Tech

Facebook's new machine learning tool is spammers and scammers' worst nightmare

Thanks to three words that should strike fear in fake users' hearts: Deep Entity Classification.

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Tracking and eliminating fake accounts on social networks is very similar to an interminable game of whack-a-mole; you hammer one down, another pops up. In Facebook's world, this means that the firm is never truly done with rooting out fake accounts. A new machine learning tool called Deep Entity Classification (DEC), though, has seen considerable success with spotting and taking spammers and scammers to task, though, as ZDNet reports.

In 2019, Facebook removed 6.6 billion fake accounts with the help of DEC. The tool also blocked millions of daily attempts to create fake accounts, according to Facebook's data science manager, Bochra Gharbaoui, who spoke with ZDNet about the challenges of staying ahead of the scammers. Thanks to DEC, the current volume of fake Facebook accounts is around 5 percent. Which isn't bad when you consider its enormous user base. But just as tools get smarter, so do scammers. So staying out in front requires constantly evolving.

How it works — DEC works by looking at how one Facebook profile interacts with the rest of the social network's community. So, instead of solely focusing on user profile characteristics in a vacuum — like the creation date of the account, the number of related friend requests made since inception, or what an account posts and how often — DEC goes deeper into the trajectory of an account and considers the pages, groups, and individuals the profile has contacted.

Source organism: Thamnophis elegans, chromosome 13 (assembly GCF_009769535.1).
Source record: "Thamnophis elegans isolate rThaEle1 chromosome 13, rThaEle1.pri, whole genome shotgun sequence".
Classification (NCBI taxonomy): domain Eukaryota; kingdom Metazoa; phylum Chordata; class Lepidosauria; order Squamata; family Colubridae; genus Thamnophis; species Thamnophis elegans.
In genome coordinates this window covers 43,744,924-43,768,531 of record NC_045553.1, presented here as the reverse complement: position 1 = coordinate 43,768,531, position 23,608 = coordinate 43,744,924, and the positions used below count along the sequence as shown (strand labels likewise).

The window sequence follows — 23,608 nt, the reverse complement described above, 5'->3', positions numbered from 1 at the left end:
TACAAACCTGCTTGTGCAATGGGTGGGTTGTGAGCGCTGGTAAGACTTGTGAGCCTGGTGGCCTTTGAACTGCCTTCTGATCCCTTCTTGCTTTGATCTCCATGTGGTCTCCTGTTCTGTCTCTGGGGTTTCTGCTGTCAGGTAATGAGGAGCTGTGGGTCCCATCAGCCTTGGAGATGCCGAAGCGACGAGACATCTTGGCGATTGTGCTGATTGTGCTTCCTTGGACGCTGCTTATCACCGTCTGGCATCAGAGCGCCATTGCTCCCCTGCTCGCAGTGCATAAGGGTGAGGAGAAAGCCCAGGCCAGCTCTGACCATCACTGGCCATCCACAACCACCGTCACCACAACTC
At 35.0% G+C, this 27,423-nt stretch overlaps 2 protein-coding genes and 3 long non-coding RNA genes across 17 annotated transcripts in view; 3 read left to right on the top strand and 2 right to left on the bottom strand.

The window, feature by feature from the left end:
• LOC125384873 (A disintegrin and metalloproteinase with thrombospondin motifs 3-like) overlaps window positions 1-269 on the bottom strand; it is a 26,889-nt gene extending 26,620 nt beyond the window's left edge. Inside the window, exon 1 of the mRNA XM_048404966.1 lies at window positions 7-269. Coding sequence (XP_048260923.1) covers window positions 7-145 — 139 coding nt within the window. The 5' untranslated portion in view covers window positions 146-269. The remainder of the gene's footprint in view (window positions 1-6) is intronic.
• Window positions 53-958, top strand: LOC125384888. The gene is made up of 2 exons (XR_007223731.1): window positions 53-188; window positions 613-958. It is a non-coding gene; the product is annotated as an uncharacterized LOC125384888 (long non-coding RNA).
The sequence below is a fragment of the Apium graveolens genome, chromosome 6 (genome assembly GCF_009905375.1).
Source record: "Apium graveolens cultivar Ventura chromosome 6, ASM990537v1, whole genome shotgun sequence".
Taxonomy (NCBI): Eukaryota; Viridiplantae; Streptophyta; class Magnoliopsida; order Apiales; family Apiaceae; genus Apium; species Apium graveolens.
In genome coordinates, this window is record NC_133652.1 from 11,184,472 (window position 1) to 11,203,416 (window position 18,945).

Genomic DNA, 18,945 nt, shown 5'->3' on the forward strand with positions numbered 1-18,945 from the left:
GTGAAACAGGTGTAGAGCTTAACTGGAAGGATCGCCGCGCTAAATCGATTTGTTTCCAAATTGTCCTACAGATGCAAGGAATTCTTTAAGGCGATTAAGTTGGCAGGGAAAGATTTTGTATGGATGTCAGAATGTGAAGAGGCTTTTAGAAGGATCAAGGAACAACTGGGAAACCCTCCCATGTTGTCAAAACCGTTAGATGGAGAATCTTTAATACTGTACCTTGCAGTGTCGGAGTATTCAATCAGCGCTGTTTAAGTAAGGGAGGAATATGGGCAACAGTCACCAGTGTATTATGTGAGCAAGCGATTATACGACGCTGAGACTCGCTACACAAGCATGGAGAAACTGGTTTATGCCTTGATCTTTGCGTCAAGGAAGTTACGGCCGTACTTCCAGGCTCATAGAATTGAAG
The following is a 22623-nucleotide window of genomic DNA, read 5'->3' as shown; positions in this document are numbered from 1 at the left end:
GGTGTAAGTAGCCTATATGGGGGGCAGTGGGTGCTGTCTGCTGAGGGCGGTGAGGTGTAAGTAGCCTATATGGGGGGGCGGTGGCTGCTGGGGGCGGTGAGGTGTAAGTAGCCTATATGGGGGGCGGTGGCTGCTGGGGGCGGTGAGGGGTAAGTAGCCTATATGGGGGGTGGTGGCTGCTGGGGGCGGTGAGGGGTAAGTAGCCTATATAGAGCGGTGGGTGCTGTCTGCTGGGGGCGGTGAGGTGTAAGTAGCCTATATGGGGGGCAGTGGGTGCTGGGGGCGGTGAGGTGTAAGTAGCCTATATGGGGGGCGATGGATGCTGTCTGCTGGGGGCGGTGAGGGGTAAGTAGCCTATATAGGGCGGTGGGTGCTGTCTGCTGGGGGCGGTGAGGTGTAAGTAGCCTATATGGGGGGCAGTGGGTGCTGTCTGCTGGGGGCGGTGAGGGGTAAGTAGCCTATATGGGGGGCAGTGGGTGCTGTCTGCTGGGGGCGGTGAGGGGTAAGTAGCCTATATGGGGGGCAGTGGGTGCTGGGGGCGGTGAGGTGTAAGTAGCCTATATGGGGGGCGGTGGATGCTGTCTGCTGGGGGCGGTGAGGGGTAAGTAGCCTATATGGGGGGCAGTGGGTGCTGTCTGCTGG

The system also looks at the number of friend requests sent by the accounts a particular profile is connected to. Through this holistic approach, DEC can effectively map the behavior of individual profiles, the kind of accounts each interacts with, and just how much of the genuine community it's a part of. From this analysis, the sysetm is able to disinguish between legitimate and fake accounts with an unprecedently high degree of accuracy.

Good riddance... with a caveat — Like all bad actors, online one quickly change their tactics to overcome new obstacles, and that's no different with DEC. So, while the 6.6 billion fake accounts Facebook has thwarted is no small feat, the company recognizes that the work of combating spammers and scammers is never done. Those who want to will eventually find a way to circumvent DEC in its present form. All the company can do is develop even more powerful and complex versions of the technology that become increasingly adept at telling legitimate user accounts from fake ones. But at least this time it feels like the social network has an advantage, however short-lived it may prove to be.